Dec 09, 2008, 05:34AM

Dying Online

The macabre social networking site MyDeathSpace now has its most appropriate subject: a suicide captured on webcam.

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An earlier version of this article appeared on Splice Today on May 21. It has been updated in light of Abraham Biggs' recent webcam-assisted suicide.

Updates today: six car accidents, three suicides, two overdoses, five murders, and one illness. Okay, to be fair, one of those murders was an accidental shooting, but close enough, right? Anyway, this should be good; most of them were younger than me. This is always how I start my day: Take a shower, make some coffee, check my email, then read through my online news sources: MyDeathSpace is always first.

I admit it: I'm an addict. No, I haven't bought the t-shirt (yet), but I read MyDeathSpace the way businessmen read The Wall Street Journal. I'm not sure why exactly, but I'm not the only one. It has to be admitted, of course, that there is a particularly American fascination with death—or more so murder, I guess. It's not just Hollywood movies, it's not just CourtTV or Law & Order or City Confidential… I could go on and on. Murder is all over the news. Hell, it pretty much is the news. What was it Nathanael West said? "In America violence is idiomatic. Take this morning's newspaper: FATHER CUTS SON'S THROAT IN BASEBALL ARGUMENT. To make the front page he should have killed three sons with a baseball bat instead of a knife." He was right. We love stories like that, because we can't account for them. Take an article that was on MyDeathSpace two or three days ago: "Morgan Leppert (15) and Toby Lowry (22) beat, stabbed, and suffocated a disabled man to death." Now, I'd bet that you just said two things: "Oh my God!" and then, "I've gotta read that." That's what everyone says. And when you have read it, well, there's nothing to say. You just go about your day.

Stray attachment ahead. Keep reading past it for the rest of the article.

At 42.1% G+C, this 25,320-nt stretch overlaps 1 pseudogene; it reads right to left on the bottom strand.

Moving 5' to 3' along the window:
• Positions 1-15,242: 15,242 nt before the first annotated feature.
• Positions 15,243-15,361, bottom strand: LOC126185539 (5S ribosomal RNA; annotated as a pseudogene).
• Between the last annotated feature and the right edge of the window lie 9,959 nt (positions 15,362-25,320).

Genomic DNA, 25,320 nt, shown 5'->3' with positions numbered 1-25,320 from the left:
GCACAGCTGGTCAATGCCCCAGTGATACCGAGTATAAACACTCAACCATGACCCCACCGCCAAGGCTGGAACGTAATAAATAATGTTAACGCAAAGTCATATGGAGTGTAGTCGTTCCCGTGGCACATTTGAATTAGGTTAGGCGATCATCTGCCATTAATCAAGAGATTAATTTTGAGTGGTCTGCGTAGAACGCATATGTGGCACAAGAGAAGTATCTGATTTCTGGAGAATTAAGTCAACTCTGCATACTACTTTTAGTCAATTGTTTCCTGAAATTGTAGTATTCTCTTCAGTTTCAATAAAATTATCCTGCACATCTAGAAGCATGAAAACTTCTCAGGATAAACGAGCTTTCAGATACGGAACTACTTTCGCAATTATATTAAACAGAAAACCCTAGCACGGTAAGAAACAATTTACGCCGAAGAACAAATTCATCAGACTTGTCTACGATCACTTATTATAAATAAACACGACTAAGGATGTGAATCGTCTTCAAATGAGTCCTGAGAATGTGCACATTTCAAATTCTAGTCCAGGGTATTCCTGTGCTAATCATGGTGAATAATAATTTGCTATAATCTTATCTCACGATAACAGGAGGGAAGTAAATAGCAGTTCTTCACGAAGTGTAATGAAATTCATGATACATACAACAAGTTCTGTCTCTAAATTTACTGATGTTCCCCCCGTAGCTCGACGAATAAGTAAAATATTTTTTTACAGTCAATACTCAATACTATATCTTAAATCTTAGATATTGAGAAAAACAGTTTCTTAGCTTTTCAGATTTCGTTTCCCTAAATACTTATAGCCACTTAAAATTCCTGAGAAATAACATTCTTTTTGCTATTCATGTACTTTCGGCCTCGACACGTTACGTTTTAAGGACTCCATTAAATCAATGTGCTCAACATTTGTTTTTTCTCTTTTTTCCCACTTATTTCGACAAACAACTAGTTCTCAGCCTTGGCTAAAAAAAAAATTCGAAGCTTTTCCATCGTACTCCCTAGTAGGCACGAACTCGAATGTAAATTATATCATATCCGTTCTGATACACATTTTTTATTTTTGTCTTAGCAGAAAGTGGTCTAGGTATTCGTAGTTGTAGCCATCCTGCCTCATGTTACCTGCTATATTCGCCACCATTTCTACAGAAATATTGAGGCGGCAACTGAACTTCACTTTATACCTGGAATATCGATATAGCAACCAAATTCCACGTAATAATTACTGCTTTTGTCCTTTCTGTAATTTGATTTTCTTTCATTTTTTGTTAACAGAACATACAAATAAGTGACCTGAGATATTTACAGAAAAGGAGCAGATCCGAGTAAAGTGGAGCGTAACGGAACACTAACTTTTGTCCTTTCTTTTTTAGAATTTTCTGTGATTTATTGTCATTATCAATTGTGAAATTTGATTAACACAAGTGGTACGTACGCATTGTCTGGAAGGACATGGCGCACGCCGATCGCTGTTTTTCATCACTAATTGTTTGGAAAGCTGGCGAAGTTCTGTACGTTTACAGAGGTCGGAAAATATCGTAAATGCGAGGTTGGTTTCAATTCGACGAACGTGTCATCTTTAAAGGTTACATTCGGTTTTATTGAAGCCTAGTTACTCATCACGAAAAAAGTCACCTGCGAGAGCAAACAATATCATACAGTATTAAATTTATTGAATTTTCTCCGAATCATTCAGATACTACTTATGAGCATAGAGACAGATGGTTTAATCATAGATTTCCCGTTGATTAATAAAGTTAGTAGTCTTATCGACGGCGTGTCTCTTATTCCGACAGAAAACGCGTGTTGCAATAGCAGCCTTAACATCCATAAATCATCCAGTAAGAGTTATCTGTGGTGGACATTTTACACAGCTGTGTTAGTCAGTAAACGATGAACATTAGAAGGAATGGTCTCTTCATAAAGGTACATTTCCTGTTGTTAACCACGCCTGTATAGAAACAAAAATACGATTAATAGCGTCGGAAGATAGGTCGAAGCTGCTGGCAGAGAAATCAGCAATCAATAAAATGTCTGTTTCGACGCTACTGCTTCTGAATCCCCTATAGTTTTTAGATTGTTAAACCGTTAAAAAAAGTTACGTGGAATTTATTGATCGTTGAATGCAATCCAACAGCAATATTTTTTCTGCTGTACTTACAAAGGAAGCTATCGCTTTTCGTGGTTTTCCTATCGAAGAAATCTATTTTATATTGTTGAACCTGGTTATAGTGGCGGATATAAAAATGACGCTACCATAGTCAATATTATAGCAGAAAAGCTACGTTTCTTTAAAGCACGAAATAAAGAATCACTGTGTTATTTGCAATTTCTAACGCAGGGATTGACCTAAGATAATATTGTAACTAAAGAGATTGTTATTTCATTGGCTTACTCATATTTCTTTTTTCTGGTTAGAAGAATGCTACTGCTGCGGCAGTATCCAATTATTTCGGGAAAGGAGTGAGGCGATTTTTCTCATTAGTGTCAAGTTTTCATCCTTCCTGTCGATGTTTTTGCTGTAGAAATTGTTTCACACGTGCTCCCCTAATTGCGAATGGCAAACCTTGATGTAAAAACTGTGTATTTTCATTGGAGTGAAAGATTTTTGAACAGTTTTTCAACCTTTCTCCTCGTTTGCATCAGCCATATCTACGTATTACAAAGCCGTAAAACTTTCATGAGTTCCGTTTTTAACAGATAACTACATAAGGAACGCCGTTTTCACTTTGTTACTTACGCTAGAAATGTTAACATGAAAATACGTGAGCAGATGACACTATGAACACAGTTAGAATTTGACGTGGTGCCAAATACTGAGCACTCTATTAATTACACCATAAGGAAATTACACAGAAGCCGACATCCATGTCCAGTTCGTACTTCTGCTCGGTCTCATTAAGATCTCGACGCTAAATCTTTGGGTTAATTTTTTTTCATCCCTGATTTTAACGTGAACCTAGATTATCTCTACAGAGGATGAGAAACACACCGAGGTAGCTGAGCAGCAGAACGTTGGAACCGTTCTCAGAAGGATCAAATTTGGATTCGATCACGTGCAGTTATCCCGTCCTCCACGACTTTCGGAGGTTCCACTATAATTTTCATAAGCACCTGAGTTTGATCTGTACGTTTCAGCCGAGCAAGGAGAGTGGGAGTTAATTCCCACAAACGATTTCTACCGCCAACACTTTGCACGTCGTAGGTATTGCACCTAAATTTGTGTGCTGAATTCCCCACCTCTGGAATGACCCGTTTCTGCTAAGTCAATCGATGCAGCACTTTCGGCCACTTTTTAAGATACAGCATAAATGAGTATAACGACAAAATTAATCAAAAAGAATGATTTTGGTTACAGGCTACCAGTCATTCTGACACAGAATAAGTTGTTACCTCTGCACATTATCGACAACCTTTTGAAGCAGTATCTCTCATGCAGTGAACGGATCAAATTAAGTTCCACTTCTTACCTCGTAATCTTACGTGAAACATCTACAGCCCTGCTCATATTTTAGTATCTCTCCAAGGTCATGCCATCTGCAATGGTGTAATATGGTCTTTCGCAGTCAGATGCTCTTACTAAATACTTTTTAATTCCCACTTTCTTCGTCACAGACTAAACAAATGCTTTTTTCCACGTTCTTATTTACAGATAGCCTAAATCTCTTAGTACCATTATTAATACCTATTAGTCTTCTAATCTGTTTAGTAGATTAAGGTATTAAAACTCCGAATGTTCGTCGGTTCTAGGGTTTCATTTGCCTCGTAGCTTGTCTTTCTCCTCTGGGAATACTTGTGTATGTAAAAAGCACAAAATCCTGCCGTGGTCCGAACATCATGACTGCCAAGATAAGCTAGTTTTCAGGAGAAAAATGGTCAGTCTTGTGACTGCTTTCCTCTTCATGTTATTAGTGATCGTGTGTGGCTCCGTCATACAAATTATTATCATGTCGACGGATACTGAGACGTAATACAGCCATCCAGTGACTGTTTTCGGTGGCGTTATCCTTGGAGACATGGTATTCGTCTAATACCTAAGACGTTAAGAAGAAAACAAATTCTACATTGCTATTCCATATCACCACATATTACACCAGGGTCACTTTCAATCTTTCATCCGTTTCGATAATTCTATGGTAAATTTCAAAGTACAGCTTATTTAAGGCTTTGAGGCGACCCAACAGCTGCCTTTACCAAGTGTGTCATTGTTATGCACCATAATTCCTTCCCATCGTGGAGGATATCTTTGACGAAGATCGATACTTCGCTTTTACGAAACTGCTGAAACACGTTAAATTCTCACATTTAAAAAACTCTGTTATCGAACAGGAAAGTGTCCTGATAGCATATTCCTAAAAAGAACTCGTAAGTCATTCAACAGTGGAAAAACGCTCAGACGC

But MyDeathSpace doesn't just give you the news article; it links you to the MySpace profile. And really I can't explain why I'll spend 10 minutes looking at photos and reading the About Me of someone I've never met and (now) never will. Maybe because I've never known anyone who's died (except for grandparents, and that doesn't really count, now does it), and to see so many 18-, 19-, 20-year-olds dead, it sure makes me think which of my friends will die first. Ah, it'll probably be me; can't get away with two packs a day of Winstons for very long. (It's okay though, my friend Jen and I have a pact: If I die first, she has to post me, and vice-versa.) Not to mention, it's fascinating how much information we make public, available to anyone with a MySpace or Facebook page or a LiveJournal. Ten years ago we couldn't do that. Now it's as if we want everyone to know everything about us: what our favorite music is, what books we're reading, what we did today. And, okay, I'll be honest, when I die I hope someone I don't know laughs at those photos of me in drag (God, was I drunk). But really, probably no one will even look. It seems like the more information we make public, the less anyone cares. This morning, I read the MySpace blog of a 19-year-old girl who hung herself about a month ago. Half of the posts were about how damn lonely and confused she always felt. But from what her friends wrote I don't think any of them saw it coming. Really? Because I got it pretty fast.